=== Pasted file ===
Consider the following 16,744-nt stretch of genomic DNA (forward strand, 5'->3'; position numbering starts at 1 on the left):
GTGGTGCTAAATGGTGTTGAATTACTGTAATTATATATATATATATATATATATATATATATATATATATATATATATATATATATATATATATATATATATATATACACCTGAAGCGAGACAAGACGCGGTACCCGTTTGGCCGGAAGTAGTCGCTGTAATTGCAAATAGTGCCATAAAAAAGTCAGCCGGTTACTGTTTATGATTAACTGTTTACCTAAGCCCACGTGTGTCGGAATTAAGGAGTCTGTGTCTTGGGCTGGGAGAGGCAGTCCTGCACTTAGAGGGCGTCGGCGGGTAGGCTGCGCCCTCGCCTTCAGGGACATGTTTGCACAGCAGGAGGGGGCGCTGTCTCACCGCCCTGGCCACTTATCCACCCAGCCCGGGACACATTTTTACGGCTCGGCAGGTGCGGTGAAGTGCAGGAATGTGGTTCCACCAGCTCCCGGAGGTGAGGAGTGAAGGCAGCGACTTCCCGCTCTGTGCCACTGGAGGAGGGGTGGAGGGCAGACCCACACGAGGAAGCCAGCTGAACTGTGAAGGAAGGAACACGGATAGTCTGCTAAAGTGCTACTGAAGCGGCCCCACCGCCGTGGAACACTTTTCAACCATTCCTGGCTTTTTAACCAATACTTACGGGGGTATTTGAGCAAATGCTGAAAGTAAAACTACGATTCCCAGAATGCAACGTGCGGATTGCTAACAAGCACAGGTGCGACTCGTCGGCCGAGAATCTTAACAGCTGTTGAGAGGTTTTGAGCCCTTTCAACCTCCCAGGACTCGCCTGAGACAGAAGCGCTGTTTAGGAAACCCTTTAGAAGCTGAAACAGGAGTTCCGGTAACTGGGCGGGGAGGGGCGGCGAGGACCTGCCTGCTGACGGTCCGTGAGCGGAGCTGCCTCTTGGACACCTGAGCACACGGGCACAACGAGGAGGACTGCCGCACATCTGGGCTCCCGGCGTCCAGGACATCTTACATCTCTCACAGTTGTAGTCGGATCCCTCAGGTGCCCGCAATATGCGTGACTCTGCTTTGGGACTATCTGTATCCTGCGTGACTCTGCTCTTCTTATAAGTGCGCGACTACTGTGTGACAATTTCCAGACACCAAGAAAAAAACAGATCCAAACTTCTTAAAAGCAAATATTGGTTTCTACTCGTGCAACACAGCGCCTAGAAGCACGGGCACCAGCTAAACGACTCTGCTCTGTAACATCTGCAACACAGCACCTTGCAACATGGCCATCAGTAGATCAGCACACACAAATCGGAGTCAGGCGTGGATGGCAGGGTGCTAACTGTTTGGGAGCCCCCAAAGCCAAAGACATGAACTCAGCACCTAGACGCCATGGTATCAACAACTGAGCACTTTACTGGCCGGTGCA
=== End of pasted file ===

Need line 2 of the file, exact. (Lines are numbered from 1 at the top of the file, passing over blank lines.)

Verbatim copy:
GTGGTGCTAAATGGTGTTGAATTACTGTAATTATATATATATATATATATATATATATATATATATATATATATATATATATATATATATATATATATATATATATACACCTGAAGCGAGACAAGACGCGGTACCCGTTTGGCCGGAAGTAGTCGCTGTAATTGCAAATAGTGCCATAAAAAAGTCAGCCGGTTACTGTTTATGATTAACTGTTTACCTAAGCCCACGTGTGTCGGAATTAAGGAGTCTGTGTCTTGGGCTGGGAGAGGCAGTCCTGCACTTAGAGGGCGTCGGCGGGTAGGCTGCGCCCTCGCCTTCAGGGACATGTTTGCACAGCAGGAGGGGGCGCTGTCTCACCGCCCTGGCCACTTATCCACCCAGCCCGGGACACATTTTTACGGCTCGGCAGGTGCGGTGAAGTGCAGGAATGTGGTTCCACCAGCTCCCGGAGGTGAGGAGTGAAGGCAGCGACTTCCCGCTCTGTGCCACTGGAGGAGGGGTGGAGGGCAGACCCACACGAGGAAGCCAGCTGAACTGTGAAGGAAGGAACACGGATAGTCTGCTAAAGTGCTACTGAAGCGGCCCCACCGCCGTGGAACACTTTTCAACCATTCCTGGCTTTTTAACCAATACTTACGGGGGTATTTGAGCAAATGCTGAAAGTAAAACTACGATTCCCAGAATGCAACGTGCGGATTGCTAACAAGCACAGGTGCGACTCGTCGGCCGAGAATCTTAACAGCTGTTGAGAGGTTTTGAGCCCTTTCAACCTCCCAGGACTCGCCTGAGACAGAAGCGCTGTTTAGGAAACCCTTTAGAAGCTGAAACAGGAGTTCCGGTAACTGGGCGGGGAGGGGCGGCGAGGACCTGCCTGCTGACGGTCCGTGAGCGGAGCTGCCTCTTGGACACCTGAGCACACGGGCACAACGAGGAGGACTGCCGCACATCTGGGCTCCCGGCGTCCAGGACATCTTACATCTCTCACAGTTGTAGTCGGATCCCTCAGGTGCCCGCAATATGCGTGACTCTGCTTTGGGACTATCTGTATCCTGCGTGACTCTGCTCTTCTTATAAGTGCGCGACTACTGTGTGACAATTTCCAGACACCAAGAAAAAAACAGATCCAAACTTCTTAAAAGCAAATATTGGTTTCTACTCGTGCAACACAGCGCCTAGAAGCACGGGCACCAGCTAAACGACTCTGCTCTGTAACATCTGCAACACAGCACCTTGCAACATGGCCATCAGTAGATCAGCACACACAAATCGGAGTCAGGCGTGGATGGCAGGGTGCTAACTGTTTGGGAGCCCCCAAAGCCAAAGACATGAACTCAGCACCTAGACGCCATGGTATCAACAACTGAGCACTTTACTGGCCGGTGCA